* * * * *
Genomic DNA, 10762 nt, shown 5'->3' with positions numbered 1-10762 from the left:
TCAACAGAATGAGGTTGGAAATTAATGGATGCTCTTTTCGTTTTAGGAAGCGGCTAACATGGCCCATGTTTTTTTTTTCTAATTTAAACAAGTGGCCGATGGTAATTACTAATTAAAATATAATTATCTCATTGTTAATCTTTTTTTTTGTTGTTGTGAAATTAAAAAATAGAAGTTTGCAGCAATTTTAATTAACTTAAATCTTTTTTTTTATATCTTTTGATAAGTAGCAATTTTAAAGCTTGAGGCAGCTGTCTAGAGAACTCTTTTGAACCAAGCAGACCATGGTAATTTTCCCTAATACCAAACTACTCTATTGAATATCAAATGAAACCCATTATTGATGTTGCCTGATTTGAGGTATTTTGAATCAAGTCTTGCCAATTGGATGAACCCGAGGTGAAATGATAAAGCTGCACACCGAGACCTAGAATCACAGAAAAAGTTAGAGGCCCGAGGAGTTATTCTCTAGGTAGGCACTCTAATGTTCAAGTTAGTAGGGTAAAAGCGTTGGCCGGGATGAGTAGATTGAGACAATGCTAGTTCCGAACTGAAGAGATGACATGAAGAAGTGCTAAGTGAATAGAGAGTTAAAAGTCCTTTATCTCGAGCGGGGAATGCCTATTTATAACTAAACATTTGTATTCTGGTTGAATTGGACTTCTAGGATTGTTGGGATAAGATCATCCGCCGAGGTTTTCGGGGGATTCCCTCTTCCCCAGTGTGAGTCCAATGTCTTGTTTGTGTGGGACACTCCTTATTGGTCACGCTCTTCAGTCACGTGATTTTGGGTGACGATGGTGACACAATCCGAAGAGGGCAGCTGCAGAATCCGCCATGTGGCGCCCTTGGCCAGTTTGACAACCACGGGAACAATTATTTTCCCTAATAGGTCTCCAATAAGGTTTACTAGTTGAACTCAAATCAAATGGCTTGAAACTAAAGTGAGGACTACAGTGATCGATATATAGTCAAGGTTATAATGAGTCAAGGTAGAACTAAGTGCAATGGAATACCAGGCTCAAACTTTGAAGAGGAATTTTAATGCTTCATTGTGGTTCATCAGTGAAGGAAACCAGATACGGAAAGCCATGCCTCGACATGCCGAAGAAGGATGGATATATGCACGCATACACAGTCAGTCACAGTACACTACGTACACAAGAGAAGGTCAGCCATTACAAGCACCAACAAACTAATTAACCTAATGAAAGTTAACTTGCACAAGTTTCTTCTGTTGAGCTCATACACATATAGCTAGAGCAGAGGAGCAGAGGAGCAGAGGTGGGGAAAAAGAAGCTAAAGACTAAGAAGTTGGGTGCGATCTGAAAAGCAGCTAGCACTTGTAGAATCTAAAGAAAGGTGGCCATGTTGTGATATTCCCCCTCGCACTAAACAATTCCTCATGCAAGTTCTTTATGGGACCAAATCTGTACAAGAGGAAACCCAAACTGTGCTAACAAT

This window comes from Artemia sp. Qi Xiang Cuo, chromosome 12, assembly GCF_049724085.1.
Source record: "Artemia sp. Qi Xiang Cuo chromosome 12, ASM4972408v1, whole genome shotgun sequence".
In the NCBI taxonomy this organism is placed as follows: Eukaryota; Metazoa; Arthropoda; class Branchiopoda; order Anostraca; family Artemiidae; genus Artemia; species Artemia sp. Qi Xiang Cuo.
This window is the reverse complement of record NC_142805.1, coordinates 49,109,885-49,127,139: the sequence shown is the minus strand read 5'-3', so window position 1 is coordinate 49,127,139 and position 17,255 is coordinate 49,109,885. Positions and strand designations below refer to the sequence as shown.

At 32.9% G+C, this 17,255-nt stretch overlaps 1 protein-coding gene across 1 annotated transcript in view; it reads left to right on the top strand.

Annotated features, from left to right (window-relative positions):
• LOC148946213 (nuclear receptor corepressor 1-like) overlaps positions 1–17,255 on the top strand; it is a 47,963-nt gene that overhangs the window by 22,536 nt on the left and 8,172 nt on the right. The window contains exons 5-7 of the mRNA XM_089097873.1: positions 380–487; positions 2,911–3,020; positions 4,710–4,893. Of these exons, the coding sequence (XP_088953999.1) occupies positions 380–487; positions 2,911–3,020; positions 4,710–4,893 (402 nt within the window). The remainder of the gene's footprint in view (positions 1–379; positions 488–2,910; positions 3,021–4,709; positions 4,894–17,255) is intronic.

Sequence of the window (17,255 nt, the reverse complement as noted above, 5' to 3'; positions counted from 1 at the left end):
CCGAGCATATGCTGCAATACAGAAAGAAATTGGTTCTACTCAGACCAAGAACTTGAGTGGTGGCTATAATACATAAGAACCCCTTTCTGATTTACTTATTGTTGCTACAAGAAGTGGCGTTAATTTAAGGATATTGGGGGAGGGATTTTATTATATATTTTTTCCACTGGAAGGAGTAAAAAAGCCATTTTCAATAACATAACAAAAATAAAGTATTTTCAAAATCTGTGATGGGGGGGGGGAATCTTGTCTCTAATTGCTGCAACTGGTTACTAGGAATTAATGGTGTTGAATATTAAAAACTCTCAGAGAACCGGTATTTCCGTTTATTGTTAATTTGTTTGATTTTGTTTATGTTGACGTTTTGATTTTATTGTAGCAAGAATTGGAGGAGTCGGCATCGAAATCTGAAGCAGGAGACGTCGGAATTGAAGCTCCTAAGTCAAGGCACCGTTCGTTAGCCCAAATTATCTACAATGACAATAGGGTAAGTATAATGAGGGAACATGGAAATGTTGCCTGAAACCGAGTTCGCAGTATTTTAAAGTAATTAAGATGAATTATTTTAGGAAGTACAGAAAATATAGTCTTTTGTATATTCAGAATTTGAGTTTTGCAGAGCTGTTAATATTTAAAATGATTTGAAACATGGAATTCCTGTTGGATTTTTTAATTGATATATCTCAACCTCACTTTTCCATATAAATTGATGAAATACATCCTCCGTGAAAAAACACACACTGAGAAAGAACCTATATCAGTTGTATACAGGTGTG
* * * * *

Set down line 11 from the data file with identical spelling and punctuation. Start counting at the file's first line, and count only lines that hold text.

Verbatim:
CCGAGCATATGCTGCAATACAGAAAGAAATTGGTTCTACTCAGACCAAGAACTTGAGTGGTGGCTATAATACATAAGAACCCCTTTCTGATTTACTTATTGTTGCTACAAGAAGTGGCGTTAATTTAAGGATATTGGGGGAGGGATTTTATTATATATTTTTTCCACTGGAAGGAGTAAAAAAGCCATTTTCAATAACATAACAAAAATAAAGTATTTTCAAAATCTGTGATGGGGGGGGGGAATCTTGTCTCTAATTGCTGCAACTGGTTACTAGGAATTAATGGTGTTGAATATTAAAAACTCTCAGAGAACCGGTATTTCCGTTTATTGTTAATTTGTTTGATTTTGTTTATGTTGACGTTTTGATTTTATTGTAGCAAGAATTGGAGGAGTCGGCATCGAAATCTGAAGCAGGAGACGTCGGAATTGAAGCTCCTAAGTCAAGGCACCGTTCGTTAGCCCAAATTATCTACAATGACAATAGGGTAAGTATAATGAGGGAACATGGAAATGTTGCCTGAAACCGAGTTCGCAGTATTTTAAAGTAATTAAGATGAATTATTTTAGGAAGTACAGAAAATATAGTCTTTTGTATATTCAGAATTTGAGTTTTGCAGAGCTGTTAATATTTAAAATGATTTGAAACATGGAATTCCTGTTGGATTTTTTAATTGATATATCTCAACCTCACTTTTCCATATAAATTGATGAAATACATCCTCCGTGAAAAAACACACACTGAGAAAGAACCTATATCAGTTGTATACAGGTGTG